For the first time in my life, I attended and voted in a caucus. It had me energized to see the record numbers of people, many like myself attending for the first time. In some precincts, they ran out of ballots because the attendance was so high! I’m proud to have finally learned what a caucus is and hope you’ll do your civic duty, take advantage of a right that Americans take for granted. Participate in your state’s caucus or primary.

Have you ever wondered how a caucus works? Have you attended one before?

Nicole

About Nicole

Founder and owner of SAHMReviews.com, Nicole has been involved in social media marketing since 2007. She has partnered with a number of major corporations who utilized her skills to improve their social media outreach and online presence. Nicole has worked as an ambassador for brands such as Netflix, U.S. Cellular and K'NEX, has been featured in McDonald's videos as well as Maria Bailey's book "Power Moms". Always a SAHM (stay-at-home-mom) and mother of two beautiful teen daughters, if you can't find Nicole, she is probably somewhere playing board games.

21 comments on «How a Caucus Works; Including Coin Toss»

  1. Erika says:

    It is so neat that you were able to attend the caucus! This is all so fascinating!

  2. I was just asking my husband the other day how this worked. It is a bit scary that a coin toss is involved, we are talking about a future president of the US.

  3. Jennifer says:

    This is such an important post. As the election race goes on, I’m noticing more and more that people really don’t know how a caucus works.

  4. I love that you shared this. I ran our local elections for 6 years and there are so many people who have no idea.

  5. Brittany says:

    I had to ask my husband a lot of questions about the most recent caucus! I understand it a lot more now, but this also helped with some questions I had.

  6. Idaintyit says:

    I can’t believe tossing a coin is involved! I don’t know anything about how it all works but that surprised me

  7. Don’t live in the states, so thank you for this explanation. I don’t think they do it like that here on this eenie meenie island.

  8. I have never been to a caucus and did not know what it was. I have only been a US citizen for about 5 years and I am still learning about how elections work here in the US. This was SO helpful! Thank you for explaining it in a way that was so easy to understand!

  9. Myah Duque says:

    I am so happy you wrote this post. I have never attended because I never took the time to find out! Super interesting!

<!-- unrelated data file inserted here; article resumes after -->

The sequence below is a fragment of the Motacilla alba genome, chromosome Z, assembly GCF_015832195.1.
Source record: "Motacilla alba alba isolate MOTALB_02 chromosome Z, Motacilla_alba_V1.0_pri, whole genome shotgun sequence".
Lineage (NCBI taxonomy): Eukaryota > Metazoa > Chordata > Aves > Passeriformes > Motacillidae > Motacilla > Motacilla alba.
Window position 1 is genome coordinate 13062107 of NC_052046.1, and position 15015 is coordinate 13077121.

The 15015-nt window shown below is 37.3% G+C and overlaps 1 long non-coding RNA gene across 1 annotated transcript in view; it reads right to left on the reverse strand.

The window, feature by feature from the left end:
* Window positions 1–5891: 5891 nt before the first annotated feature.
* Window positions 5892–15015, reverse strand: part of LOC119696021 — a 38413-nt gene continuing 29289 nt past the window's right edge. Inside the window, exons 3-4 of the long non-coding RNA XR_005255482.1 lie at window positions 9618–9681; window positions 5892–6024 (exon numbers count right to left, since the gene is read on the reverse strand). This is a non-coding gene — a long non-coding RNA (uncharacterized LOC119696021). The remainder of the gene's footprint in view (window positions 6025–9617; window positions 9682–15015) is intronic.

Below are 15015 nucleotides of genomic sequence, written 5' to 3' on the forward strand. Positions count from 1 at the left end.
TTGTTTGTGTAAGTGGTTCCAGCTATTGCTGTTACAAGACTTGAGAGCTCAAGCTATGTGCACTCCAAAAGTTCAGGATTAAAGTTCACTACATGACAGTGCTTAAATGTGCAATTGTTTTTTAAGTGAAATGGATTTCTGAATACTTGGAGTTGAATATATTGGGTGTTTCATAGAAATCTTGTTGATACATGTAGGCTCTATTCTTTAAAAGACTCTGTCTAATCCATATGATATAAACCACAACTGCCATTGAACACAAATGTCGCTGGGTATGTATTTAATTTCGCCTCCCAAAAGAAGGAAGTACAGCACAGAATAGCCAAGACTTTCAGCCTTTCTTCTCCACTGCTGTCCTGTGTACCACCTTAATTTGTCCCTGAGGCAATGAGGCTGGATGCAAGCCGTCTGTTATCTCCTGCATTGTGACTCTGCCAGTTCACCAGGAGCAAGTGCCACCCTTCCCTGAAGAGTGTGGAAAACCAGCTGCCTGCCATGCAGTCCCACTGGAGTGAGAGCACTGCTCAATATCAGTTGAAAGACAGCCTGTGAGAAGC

10. I have never attended a caucus before, but I have a secret love for politics, and I think it’s super cool that you went! It’s definitely shaping up to be an interesting election year, that’s for sure!

  11. Rebecca B. says:

    We don’t live a state that has a caucus and I had no idea how they worked. It is fascinating and I loved learning about the process.

  12. Michele says:

    I live in NY and have almost always voted in the primaries. I often wondered what a caucus was like and how it was different from a primary–now I know!! Thank you for this info (and I mean that sincerely).

  13. Tiffany Steadman-Collins says:

    I personally don’t follow politics as it all confuses me. But I love learning new things. Thanks for sharing:)

  14. Cynthia L says:

    Wow, you really explained this in a way I can understand. There are so many things about politics that I just don’t get. I generally just wait to see who the top two are and go from there. I will have to pay more attention to what is going on and this article helps me get there!

  15. maria @ closetohome says:

    While I don’t watch these that closely I think it would be amazing to see it in person. What a cool experience for you to be there in person.

  16. chastity says:

    What a great, informative post! I don’t usually watch them, but I’m sure it’s really neat to see it going on live.

  17. Kimberly says:

    You did a great job at explaining a caucus and how it works. I’ve never attended one but I would if I were really passionate about a specific candidate.

  18. Amanda says:

    I had no idea exactly what a caucus was. I am enjoying watching the debates! Thank you so much for explaining!

  19. I never knew what the difference was. We don’t have a caucus, we usually vote in the primaries. A coin toss? Cookies? Interesting…

  20. Jenn says:

    Wow! Super informative. I thought I knew how it worked but I learned a few things too. It’s so important to get out and vote. Happy to see you exercising your right!